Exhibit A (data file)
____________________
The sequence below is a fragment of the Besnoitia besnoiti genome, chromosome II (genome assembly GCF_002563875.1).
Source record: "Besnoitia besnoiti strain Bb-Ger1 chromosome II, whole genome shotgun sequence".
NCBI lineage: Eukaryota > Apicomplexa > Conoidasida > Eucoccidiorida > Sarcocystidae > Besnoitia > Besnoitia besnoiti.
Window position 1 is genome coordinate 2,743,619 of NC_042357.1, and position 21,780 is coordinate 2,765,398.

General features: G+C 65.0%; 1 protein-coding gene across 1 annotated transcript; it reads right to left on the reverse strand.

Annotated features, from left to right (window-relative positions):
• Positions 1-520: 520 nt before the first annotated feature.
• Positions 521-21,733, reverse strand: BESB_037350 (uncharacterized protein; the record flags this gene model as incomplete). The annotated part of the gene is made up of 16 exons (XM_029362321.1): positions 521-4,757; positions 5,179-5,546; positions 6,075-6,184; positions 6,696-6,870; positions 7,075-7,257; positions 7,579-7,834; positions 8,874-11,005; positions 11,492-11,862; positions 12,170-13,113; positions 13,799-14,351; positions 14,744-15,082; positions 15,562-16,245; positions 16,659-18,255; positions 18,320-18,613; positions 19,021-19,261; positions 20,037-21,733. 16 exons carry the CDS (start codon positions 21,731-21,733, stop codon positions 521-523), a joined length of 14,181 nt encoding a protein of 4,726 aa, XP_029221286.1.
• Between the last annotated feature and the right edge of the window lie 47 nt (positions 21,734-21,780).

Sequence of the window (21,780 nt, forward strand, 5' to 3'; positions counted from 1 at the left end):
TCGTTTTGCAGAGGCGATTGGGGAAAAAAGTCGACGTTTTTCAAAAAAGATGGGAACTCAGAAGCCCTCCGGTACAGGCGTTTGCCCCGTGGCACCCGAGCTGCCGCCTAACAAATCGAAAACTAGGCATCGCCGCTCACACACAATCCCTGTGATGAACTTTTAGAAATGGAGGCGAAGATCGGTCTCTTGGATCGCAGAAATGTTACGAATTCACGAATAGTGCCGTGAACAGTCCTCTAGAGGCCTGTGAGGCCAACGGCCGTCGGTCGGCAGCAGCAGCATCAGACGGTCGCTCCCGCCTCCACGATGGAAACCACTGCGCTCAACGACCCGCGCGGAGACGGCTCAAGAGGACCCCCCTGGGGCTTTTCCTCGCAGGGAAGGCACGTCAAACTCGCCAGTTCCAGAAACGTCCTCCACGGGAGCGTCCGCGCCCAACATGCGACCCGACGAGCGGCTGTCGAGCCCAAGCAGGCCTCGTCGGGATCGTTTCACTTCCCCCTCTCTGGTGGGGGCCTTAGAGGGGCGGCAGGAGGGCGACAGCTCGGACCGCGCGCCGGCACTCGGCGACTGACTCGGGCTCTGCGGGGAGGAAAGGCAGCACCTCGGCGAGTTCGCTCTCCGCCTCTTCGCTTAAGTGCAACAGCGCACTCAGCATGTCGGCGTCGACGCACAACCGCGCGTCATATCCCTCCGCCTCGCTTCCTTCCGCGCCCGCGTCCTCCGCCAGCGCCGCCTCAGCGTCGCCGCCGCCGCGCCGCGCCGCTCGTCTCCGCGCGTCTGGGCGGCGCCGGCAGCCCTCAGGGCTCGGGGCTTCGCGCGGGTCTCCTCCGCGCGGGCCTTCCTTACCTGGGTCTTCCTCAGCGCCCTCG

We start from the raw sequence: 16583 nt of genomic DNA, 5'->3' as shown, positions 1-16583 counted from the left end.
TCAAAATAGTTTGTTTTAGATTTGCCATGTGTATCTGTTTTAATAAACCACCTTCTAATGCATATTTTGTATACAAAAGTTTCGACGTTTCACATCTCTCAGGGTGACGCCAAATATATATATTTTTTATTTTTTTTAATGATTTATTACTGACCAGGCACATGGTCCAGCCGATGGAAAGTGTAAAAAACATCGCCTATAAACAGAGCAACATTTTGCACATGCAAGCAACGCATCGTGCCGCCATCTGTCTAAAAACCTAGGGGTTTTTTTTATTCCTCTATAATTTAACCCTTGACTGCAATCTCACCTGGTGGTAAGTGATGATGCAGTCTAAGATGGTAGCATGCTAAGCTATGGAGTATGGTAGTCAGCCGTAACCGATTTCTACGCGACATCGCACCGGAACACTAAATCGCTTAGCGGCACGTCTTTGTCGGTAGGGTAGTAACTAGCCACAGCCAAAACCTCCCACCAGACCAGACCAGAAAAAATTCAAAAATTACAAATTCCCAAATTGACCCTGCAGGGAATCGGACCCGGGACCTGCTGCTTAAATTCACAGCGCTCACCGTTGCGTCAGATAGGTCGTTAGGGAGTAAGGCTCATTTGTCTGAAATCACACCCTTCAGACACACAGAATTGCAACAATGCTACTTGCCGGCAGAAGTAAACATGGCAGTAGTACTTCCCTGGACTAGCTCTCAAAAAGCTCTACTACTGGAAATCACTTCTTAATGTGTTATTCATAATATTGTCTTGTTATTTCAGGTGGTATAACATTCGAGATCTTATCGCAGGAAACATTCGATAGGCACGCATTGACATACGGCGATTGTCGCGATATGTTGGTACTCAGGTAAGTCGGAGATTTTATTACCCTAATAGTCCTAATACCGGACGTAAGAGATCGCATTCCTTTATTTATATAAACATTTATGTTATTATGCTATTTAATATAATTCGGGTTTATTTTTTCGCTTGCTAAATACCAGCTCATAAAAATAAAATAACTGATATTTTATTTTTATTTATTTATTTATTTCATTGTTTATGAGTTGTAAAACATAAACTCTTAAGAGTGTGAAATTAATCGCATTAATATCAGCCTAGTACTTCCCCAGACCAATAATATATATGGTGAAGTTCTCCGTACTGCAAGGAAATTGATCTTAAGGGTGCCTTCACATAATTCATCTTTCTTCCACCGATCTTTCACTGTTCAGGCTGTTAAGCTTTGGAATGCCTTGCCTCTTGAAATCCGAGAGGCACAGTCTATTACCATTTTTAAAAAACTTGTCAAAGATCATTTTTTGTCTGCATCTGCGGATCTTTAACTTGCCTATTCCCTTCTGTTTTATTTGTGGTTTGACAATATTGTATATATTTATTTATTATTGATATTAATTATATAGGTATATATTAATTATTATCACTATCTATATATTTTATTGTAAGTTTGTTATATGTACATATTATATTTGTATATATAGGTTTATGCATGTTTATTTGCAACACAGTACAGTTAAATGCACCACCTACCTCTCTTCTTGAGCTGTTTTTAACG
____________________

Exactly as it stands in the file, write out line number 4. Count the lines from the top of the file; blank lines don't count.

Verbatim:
Window position 1 is genome coordinate 2,743,619 of NC_042357.1, and position 21,780 is coordinate 2,765,398.